April 27, 2023
Northeast Florida is most definitely not the best place in Florida to pursue the glamour species that made Florida fishing famous. We have few billfish and relatively few mahi— even our numerous tarpon are usually hooked in deep water instead of being stalked in crystal clear conditions.
After the days fishing is over, while the anglers at Cheeca Lodge are toasting their bonefish releases for the day, the fishermen 300 miles north are sitting down to their first plate of very fresh fried flounder filets. What Northeast Florida lacks in glamour species is more than made up for by enough flounder to keep our freezers stocked 365 days a year.
Yes, it’s helpful to have a boat, but it is far from mandatory. The Florida State Record of 20 lbs. 9 ounces came from the George Crady Bridge over Nassau Sound. In fact, we’re going to list the top ten places to catch flounder in Northeast Florida. They are not in any particular order, so let’s start with the very bridge that holds the record.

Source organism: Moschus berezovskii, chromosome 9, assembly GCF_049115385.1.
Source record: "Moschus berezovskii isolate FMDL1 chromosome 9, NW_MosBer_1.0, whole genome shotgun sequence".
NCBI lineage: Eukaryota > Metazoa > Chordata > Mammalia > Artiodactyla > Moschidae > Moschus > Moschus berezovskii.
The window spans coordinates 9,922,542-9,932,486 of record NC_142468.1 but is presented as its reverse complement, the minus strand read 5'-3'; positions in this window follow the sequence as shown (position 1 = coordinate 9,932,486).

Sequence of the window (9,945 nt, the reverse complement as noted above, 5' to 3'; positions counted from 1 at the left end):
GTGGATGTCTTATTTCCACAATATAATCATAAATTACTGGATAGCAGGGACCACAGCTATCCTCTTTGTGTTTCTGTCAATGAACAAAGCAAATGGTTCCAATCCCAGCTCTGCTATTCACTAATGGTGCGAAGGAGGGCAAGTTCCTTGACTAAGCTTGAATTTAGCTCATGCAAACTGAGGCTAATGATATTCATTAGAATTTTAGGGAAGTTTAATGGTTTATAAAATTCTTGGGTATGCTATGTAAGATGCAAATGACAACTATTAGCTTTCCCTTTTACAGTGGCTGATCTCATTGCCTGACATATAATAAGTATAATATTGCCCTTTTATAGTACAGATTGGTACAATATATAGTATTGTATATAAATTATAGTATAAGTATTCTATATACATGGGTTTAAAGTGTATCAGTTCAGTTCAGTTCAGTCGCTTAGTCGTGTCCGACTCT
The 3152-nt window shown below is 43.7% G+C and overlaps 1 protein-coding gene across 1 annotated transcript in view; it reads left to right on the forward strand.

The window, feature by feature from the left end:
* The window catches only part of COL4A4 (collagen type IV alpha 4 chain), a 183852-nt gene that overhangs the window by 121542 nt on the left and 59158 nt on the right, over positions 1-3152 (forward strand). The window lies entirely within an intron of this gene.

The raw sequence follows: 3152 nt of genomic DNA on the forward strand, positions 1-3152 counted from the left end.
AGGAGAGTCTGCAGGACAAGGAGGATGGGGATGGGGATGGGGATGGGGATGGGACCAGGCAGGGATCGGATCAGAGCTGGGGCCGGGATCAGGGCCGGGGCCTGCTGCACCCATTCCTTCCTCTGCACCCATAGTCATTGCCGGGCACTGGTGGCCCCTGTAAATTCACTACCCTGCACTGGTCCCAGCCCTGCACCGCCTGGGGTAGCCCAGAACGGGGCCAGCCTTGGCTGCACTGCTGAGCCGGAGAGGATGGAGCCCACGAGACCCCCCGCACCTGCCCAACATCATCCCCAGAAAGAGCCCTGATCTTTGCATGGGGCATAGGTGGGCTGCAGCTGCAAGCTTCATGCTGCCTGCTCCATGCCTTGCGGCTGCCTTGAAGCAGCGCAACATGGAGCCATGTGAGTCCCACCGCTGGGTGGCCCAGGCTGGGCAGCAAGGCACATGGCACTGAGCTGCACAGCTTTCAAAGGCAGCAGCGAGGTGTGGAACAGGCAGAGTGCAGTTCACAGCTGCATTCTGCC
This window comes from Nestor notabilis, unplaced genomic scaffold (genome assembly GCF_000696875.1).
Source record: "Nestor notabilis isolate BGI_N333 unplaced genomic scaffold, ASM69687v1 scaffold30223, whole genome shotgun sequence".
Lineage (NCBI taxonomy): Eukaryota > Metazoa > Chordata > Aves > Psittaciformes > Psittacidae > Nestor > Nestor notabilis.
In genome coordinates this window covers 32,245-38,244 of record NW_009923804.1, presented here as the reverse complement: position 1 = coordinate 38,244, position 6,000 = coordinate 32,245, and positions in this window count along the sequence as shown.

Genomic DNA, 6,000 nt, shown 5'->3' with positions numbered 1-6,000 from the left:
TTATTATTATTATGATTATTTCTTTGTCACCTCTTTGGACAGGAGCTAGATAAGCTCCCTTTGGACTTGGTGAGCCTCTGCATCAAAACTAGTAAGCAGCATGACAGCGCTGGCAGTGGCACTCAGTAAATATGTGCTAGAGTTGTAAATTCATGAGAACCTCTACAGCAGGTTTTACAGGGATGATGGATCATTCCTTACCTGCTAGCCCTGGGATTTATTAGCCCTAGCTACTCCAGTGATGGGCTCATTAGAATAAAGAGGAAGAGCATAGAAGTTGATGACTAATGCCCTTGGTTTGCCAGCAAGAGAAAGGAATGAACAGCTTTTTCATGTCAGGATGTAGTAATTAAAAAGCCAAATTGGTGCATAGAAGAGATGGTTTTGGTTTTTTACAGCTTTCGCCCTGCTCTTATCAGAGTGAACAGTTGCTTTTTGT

George Crady Bridge Fishing Pier
This was actually the original Nassau Sound Bridge, where the state record of 20 lbs. 9 oz. It is now a long pier that has no auto traffic, and that makes it a perfect place if you have the family with you. It’s one of my favorites because for hundreds of yards around the barnacle-encrusted pilings, is nothing but sand.
In my opinion, if you can find the many encrusted pilings of a place like Nassau Sound, without much other structure close by, it’s a perfect place for flounder to congregate. My preferred method is to drag a small finger mullet on a fishfinder rig around each piling. Make sure you have a bridge net to help you get a fat one up on the bridge.